Newsmakers: Fixing The Missing Link in Banks’Pay-For-Performance Goal


By Gordon Platt

Bisson: Banks are too reliant on stock options

The populist uprising against paying big bonuses to top executives of banks bailed out with taxpayer money is in large part warranted, according to a study by an independent compensation consulting firm. San Francisco-based Presidio Pay Advisors studied executive compensation at 115 publicly traded banks participating in the Troubled Asset Relief Program (TARP) and found that since 2006, changes in CEO and CFO compensation had no measurable link to changes in performance.

“Many US banks are failing to deliver on their often-stated goal of paying for performance,” says Dave Bisson, author of the study, who is a senior consultant at Presidio Pay Advisors. Based on proxy statements filed in 2009, most banks’ compensation committees say their pay programs are fine and no changes are needed. “We believe this is a short-sighted and counterproductive response and increases the odds regulators or politicians will further set the rules,” Bisson says. Congress has already imposed significant pay restrictions on banks with TARP investments, which will be lifted only once TARP funds are repaid in full. “As the debate surrounding the issue continues in Washington, boards should use this time-out to fix their compensation programs,” Bisson says.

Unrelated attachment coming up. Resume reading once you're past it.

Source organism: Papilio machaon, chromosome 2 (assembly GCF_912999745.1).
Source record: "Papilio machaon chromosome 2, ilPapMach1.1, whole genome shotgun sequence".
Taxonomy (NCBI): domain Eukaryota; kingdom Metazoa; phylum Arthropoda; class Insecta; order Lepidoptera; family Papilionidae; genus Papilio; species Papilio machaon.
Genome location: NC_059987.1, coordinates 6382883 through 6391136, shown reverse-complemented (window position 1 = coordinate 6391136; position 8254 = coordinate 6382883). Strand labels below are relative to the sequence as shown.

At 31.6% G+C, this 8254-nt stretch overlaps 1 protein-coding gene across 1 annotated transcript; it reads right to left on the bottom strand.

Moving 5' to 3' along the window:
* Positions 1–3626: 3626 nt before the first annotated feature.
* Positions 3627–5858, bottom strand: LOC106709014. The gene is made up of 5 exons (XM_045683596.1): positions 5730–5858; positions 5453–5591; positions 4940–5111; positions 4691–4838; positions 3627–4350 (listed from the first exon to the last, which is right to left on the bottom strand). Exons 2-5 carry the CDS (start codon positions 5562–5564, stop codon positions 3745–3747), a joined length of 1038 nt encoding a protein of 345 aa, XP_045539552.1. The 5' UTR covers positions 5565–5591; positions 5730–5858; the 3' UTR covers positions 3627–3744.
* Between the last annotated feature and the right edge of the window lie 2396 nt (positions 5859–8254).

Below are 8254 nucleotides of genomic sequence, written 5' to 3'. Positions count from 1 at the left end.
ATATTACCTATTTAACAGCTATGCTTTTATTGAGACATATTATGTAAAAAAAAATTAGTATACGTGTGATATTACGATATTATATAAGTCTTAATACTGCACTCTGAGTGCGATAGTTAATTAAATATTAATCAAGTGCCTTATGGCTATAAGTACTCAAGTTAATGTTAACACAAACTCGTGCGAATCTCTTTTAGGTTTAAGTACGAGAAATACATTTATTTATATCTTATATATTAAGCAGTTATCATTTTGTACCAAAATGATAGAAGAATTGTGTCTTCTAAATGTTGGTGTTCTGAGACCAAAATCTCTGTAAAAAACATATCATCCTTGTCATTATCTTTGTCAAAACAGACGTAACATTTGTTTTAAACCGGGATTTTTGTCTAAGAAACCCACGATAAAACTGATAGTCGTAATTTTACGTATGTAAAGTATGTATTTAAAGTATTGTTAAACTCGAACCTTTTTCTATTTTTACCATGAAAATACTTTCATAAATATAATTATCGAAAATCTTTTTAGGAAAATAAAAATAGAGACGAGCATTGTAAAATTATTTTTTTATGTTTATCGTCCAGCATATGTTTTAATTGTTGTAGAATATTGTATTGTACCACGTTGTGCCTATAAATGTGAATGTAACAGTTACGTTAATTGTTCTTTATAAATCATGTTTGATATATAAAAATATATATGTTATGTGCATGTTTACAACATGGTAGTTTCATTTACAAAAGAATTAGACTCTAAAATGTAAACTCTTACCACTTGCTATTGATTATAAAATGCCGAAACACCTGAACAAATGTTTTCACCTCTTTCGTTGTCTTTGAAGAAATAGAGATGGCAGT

Banks made trillions of dollars in poorly underwritten loans, and these toxic assets are now generating huge losses, he says. It typically takes several years for loans to season and for banks to judge their performance. “There is a disconnect between the period of time used to determine annual incentives and the time needed to determine loan performance,” Bisson says. One solution would be for banks to defer annual incentives and place them in a pool to be paid out over a number of years.

Another problem is an over-reliance on stock options, Bisson says. Direct stock ownership is a better incentive, creating a stronger link with shareholders’ interests, he says. There is an asymmetry in the way options work, he says, because they provide executives with the opportunity for gain without a corresponding risk of loss.